Your first year of blogging is like a sheer, smooth rock face. It’s not completely smooth – there are some indentations, some cracks and fissures, but there’s nothing that will give you a toehold.
You take a piton (a metal spike) from your waist belt and hammer it into a narrow crack just above your head. That’s going to be your next foothold.
You look to your left and then to your right.
There are many others on this rock wall, clinging for dear life and desperately looking for their next foothold.
Now and again one of them falls, but you don’t hear anything. There’s no drawn out cry as they tumble down into the abyss below.
Although you don’t want to think about it, nine out of ten people with you on the rock face are going to fall.
Further up the mountain, way above the rock face, are beautiful gently sloping alpine pastures dotted with wild flowers.
Refreshing streams come tumbling down these meadows.
The people here are relaxed and smiling, basking in the morning sun, drinking in the fresh mountain air.
The Ascent of YR1
If you hadn’t already guessed, the rock face is the first year of blogging. Think of it as the Ascent of YR1.
It’s a grim fact, but 95% of people who start a blog fail and give up in the first 12 months.
The gently sloping meadows above the rock face are where the experts hang out.
They were on the rock face once as well. But they reached the top and pulled themselves over the edge of the abyss.
For them the terror and self-doubt is over. They’ve discovered what works and they just keep doing it, over and over again.
What's Your Strategy for Your First Year of Blogging?
So how are you going to handle the Ascent of YR1?
How are you going to stay the course when success is still a long way above and all you can see is the slippery rock face in front of you?
The answer: by chiselling out footholds in the rock face. Each foothold is a goal that you should aim for in your first year of blogging.
Foothold #1 – 100 Blog Posts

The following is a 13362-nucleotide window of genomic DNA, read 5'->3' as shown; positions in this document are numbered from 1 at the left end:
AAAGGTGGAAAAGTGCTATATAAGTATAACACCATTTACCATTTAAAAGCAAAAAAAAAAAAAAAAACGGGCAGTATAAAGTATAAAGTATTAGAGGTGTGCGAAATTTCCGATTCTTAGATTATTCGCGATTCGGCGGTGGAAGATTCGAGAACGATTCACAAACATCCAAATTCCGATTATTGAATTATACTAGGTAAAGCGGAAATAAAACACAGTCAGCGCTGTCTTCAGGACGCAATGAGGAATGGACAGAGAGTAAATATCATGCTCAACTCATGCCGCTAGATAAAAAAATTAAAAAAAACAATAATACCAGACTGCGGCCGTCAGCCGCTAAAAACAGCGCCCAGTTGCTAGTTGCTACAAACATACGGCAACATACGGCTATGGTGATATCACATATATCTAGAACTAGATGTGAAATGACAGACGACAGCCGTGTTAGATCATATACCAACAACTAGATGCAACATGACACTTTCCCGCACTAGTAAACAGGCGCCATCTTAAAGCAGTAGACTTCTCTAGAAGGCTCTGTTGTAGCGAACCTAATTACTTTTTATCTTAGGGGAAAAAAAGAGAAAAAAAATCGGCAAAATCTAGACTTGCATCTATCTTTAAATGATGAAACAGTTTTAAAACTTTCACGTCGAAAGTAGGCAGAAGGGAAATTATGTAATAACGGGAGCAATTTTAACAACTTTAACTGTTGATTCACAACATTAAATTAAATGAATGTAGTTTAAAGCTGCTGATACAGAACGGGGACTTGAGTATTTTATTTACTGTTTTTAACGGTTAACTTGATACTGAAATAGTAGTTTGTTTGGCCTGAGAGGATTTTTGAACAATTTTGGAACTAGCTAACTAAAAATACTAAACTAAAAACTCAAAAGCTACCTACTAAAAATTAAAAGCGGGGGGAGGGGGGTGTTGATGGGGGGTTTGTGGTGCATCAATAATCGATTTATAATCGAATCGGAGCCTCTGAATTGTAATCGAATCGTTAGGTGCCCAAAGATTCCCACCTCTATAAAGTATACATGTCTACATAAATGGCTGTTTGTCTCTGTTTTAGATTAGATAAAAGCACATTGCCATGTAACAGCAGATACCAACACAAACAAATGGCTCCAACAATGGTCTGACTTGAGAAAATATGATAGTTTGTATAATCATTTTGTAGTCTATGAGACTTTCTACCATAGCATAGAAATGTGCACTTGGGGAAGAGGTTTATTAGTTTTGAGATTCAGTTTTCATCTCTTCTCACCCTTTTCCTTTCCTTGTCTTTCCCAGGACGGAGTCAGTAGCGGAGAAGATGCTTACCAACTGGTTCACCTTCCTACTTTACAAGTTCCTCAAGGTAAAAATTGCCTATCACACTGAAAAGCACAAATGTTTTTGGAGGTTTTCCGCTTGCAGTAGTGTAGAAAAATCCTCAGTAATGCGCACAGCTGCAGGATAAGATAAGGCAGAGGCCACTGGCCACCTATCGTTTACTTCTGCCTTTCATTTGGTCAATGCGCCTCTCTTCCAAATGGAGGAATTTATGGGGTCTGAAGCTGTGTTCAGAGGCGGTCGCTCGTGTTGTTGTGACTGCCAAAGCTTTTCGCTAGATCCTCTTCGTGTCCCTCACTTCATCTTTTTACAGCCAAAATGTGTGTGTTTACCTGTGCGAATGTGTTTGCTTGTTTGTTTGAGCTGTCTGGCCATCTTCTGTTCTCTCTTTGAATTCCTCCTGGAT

Blogging is all about creating content. It’s content that is going to bring you traffic and make you a success.
So get in the habit of writing! Aim for 2 blog posts per week.
That’s 100 in your first year.
Wondering how to get started?
This is the most comprehensive guide I've seen on how to write blog posts that readers love reading: Ramit Sethi's Ultimate Guide to Remarkable Content.
Foothold #2 - Five Pillar Posts
Aim to write at least 5 pillar post articles in your first year. What are they, you ask.
Pillar Posts are long-form posts that will act as the foundation of your blog. They are typically 1500 to 4000 words in length.
A pillar post covers a topic in such depth and so thoroughly that people will be linking to it for years to come. A good methodology for creating a pillar post it to go to Google and find the top 5 ranked posts on a given subject. Then analyse them and:
- Find gaps in the topic that none of them covers and fill those gaps.
- Synthesize the information in all of them to make a post that is more complete than any of them
Here are some different types of Pillar Post articles:
- The ‘How-To’ Article – walk your reader through a process (e.g. how to set up a blog)
- The Definition Article – explain a particular concept (e.g. Content Marketing, Domain Authority, Influencer Outreach)
- The List Article – (e.g. 25 Ways to Grow Your Traffic, 15 Ways to Get More Backlinks, 8 WordPress Plugins You Can’t Do Without)